Telomerase activity and expression of telomerase genes in squamous dysplasia and squamous cell carcinoma of the esophagus.J Surg Oncol. 2004 May 01; 86(2):99-104.JS
Telomerase maintains telomere length and is considered to be necessary for the indefinite proliferation of human cells. Activation of telomerase plays a key role in the malignant transformation process. The aim of this study was to study the regulation of telomerase, and to explore the possibility of telomerase as a biomarker in squamous carcinogenesis of the esophagus.
Twenty-nine esophageal squamous cell carcinomas (ESCC) and its corresponding adjacent normal tissues, and 47 epithelial squamous dysplasia tissues were analyzed by the reverse transcriptase-polymerase chain reaction (RT-PCR) technique for the mRNA expression of three major telomerase subunits: human telomerase RNA (hTR), telomerase protein component 1 (TP1), and human telomerase reverse transcriptase (hTERT) and by telomeric repeat amplification protocol assay (TRAP) for telomerase activity.
For the expression of hTR and TP1 mRNA, there were no significant differences among ESCC, dysplasia and normal tissues (P > 0.05). In contrast, hTERT mRNA expression was detected in 28 of 29 ESCC (96.6%), in 23 of 47 dysplasia (48.9%), and only in two of 29 normal tissues (7.5%). Telomerase activity was positive in 25 of 29 ESCC (86.2%), in 21 of 47 (44.7%) epithelial dysplasia tissues, and in none of normal tissue. All together, 95 of 105 cases (90.48%) were concordant for both results, i.e., telomerase activity positive and hTERT positive or telomerase activity negative and hTERT negative tissues, and telomerase activity correlated with hTERT mRNA expression (P < 0.001).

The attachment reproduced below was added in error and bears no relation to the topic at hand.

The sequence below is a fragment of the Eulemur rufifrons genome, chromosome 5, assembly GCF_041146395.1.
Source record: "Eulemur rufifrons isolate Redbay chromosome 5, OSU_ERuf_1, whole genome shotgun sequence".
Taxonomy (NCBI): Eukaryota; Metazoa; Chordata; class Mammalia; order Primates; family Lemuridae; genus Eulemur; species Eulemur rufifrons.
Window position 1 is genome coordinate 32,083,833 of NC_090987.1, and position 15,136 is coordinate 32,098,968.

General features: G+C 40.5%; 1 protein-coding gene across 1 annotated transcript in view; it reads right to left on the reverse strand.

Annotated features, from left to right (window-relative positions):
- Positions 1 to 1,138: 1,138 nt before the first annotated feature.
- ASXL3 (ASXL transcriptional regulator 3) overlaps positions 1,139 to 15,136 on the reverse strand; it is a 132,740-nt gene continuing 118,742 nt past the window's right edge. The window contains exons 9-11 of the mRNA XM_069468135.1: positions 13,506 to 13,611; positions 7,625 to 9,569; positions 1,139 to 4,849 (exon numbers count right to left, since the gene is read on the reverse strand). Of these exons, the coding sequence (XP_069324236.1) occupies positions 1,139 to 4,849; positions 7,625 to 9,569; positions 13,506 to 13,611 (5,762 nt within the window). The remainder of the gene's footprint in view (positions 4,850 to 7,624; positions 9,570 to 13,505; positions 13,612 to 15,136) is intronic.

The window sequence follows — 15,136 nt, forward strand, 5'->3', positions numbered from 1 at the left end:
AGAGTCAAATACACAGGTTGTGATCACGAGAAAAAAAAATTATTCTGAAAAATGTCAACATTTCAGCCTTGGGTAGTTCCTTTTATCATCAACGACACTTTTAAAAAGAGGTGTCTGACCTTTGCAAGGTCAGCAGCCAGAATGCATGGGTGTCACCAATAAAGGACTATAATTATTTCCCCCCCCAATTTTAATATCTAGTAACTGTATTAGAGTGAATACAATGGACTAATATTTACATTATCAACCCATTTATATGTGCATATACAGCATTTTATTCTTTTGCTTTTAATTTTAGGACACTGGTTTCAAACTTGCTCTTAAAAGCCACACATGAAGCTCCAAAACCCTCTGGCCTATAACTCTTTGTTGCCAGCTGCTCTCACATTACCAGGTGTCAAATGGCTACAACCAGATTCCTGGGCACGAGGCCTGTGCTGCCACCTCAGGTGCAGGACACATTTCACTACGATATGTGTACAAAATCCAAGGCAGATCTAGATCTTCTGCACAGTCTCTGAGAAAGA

Higher telomerase activity and hTERT mRNA expression were shown during an early stage in the esophageal carcinogenesis. Activation of telomerase activity was strongly correlated with hTERT mRNA expression, suggesting hTERT is a major regulator of telomerase activity, and telomerase activation may play a critical role in esophageal carcinogenesis. Therefore, telomerase, especially hTERT can be used as a potential molecular biomarker of ESCC.